Swift Solo, a single handed skiff built by Bram Dally.
When Meade Gougeon asked me if I’d write a piece about what I’m up to for Epoxyworks, I was honored. He had read the January 2002 article on my single-handed skiff in Sailing World and offered the assistance of GBI (Gougeon Brothers, Inc.) to do some extensive testing for us on several composite samples. The findings will be made public and should be educational. The cedar-cored samples particularly interest me because we’ve had good success using cedar cores and there seems to be a pervasive lack of understanding regarding this composite in high-tech applications. While many high-quality ski and snowboard manufacturers have tried other exotic Continue reading →
Vessels used by the Bureau of Immigration & Customs Enforcement (ICE) can be subjected to severe conditions during law enforcement operations. Occasionally, the intense interaction between law enforcement vessel and suspect violators can result in unwanted vessel damage. The damage on this ICE interceptor was the result of intentional impact by a suspect vessel (Photos 1 and 2). Continue reading →
We recently purchased a 154-piece wood sampler from Eisenbrand Inc., Torrance, California. The 3″ × 6″ × ½” specimens originated from points all around the world. Each specimen was provided with its common name, scientific name, and country of origin. There were several specimens we’ve never heard of.
The PATTI test uses compressed air to pull the stud from the surface. It records the force required to break the bond in pounds per square inch. In all cases tested, the epoxy held and the wood failed. Continue reading →
Chopped strand mat, in fabric form, is sold on the roll and in small folded packages. It is made up of 1″-2″ long fiberglass strands that are randomly oriented and typically held together with a styrene-soluble binder that acts like glue connecting the fibers. The binder is designed to dissolve upon contact with styrene in polyester resin or vinylester resin. Once dissolved, the fabric softens, allowing it to drape around curved shapes. It comes in a variety Continue reading →
We have occasionally reported results of adhesion testing of WEST SYSTEM® epoxy to wood coated with various stains. In Varnish Over Epoxy (Epoxyworks 18), we touched on the topic of wood stains under epoxy and warned that some oil-based stains would cause an adhesion problem for WEST SYSTEM epoxy. Since then, we have done some additional adhesion testing to a number of stains. Continue reading →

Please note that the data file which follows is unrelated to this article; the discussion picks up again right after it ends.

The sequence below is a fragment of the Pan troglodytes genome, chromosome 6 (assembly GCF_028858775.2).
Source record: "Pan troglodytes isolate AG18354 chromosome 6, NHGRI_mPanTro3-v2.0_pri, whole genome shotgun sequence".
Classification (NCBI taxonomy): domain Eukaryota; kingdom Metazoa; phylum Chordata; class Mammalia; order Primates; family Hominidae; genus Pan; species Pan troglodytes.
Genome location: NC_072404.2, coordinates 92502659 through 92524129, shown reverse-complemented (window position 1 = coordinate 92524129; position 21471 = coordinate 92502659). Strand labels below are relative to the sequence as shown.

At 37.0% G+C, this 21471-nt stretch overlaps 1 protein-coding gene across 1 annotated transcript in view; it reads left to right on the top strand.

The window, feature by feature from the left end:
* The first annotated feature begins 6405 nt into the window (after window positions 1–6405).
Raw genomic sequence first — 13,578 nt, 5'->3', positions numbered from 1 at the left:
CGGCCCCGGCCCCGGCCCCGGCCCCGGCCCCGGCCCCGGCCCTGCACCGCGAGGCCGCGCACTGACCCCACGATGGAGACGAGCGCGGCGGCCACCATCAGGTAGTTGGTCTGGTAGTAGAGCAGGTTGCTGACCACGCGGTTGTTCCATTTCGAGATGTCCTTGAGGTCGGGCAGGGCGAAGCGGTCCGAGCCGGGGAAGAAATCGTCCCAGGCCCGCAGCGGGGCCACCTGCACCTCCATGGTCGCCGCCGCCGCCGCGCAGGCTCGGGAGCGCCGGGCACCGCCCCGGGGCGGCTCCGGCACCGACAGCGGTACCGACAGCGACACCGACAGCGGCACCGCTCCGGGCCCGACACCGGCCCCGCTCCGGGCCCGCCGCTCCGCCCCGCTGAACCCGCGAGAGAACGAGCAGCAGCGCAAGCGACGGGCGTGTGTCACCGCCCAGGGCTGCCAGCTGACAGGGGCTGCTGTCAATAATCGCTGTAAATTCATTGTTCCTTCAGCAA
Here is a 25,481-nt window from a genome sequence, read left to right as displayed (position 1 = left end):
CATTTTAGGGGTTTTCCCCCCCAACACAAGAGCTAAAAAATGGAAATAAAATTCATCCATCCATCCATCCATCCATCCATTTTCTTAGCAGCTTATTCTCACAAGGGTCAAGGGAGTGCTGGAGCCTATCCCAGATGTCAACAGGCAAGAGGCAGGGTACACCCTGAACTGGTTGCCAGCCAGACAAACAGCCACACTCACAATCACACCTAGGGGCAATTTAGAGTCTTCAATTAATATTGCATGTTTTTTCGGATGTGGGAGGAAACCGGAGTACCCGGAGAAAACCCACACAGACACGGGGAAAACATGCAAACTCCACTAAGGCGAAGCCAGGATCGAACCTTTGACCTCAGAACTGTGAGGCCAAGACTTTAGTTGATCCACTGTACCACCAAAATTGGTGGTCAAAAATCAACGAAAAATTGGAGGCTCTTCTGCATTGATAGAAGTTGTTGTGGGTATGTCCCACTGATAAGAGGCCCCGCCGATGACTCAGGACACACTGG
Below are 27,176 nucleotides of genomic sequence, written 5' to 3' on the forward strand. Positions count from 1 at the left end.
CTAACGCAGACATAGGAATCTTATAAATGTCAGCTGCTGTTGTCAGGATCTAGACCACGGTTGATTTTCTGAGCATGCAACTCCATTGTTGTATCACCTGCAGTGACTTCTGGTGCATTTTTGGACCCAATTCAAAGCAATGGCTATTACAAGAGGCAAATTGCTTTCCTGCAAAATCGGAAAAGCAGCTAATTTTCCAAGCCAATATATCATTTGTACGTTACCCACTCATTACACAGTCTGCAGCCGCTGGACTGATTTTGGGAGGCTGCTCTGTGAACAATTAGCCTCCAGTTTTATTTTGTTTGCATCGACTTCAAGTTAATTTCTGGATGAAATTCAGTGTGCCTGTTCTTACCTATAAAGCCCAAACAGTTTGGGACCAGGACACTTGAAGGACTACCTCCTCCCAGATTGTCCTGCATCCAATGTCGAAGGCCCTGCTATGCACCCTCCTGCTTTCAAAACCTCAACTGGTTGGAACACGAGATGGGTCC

We often get asked ‘What can I use to color my epoxy?’ The intended application is as varied as our customers. Often it’s simply to make it easier to paint over or to provide a color indicator between layers. Sometimes it’s to match a particular colored material in a repair. Maybe it’s for an art or craft project. The point is, people are often looking for a color other than the black 423 Graphite, 501 White or 503 Gray Pigments offered in the WEST SYSTEM® product line. What are some options? And what are the pigment’s effects on the performance of the epoxy? Continue reading →
During a recent inspirational hardware store visit, I discovered a rotary wire brush made by Norton™ called the Rapid Strip Brush™. It is used with an electric drill and produces results comparable to bead blasting or a needle scaler. The package says it can be used to abrade metal, masonry and fiberglass. I immediately thought of a fiberglass application that I wanted to try it on. Continue reading →
I recently broke the leg off an old workshop table. The tabletop was made of particleboard covered with Formica®. The screws holding the leg in place had pulled out and taken chunks of particleboard with them (The problem).
I was desperate to use the table later in the day so G/5 Five-Minute Adhesive seemed perfect for the repair. This is a good method for repairing inexpensive particleboard or fiberboard furniture: Continue reading →
First, we will classify the types of holes we are discussing as ones that are round and have been machined, probably with a drill, as opposed to punctures and cracks incurred from damage. The reasons they may need to be repaired are numerous: refitting, resizing, removing obsolete equipment, or mistakes. When repairing fiberglass boats, the challenge is to determine an appropriate repair strategy. You want a repair that is safe and adequate, but also realistic. You want to ensure that the repair is strong enough for the anticipated worst-case load and err on the side of being conservative. Continue reading →
Making Practical Decisions when Repairing Machined Holes in Fiberglass
Technical Staff Report
Custom fiberglass boat repair First, we will classify the types of holes we are discussing as ones that are round and have been machined, probably with a drill, as opposed to punctures and cracks incurred from damage. The reasons they may need to be repaired are numerous: refitting, resizing, removing obsolete equipment, or mistakes. Continue reading →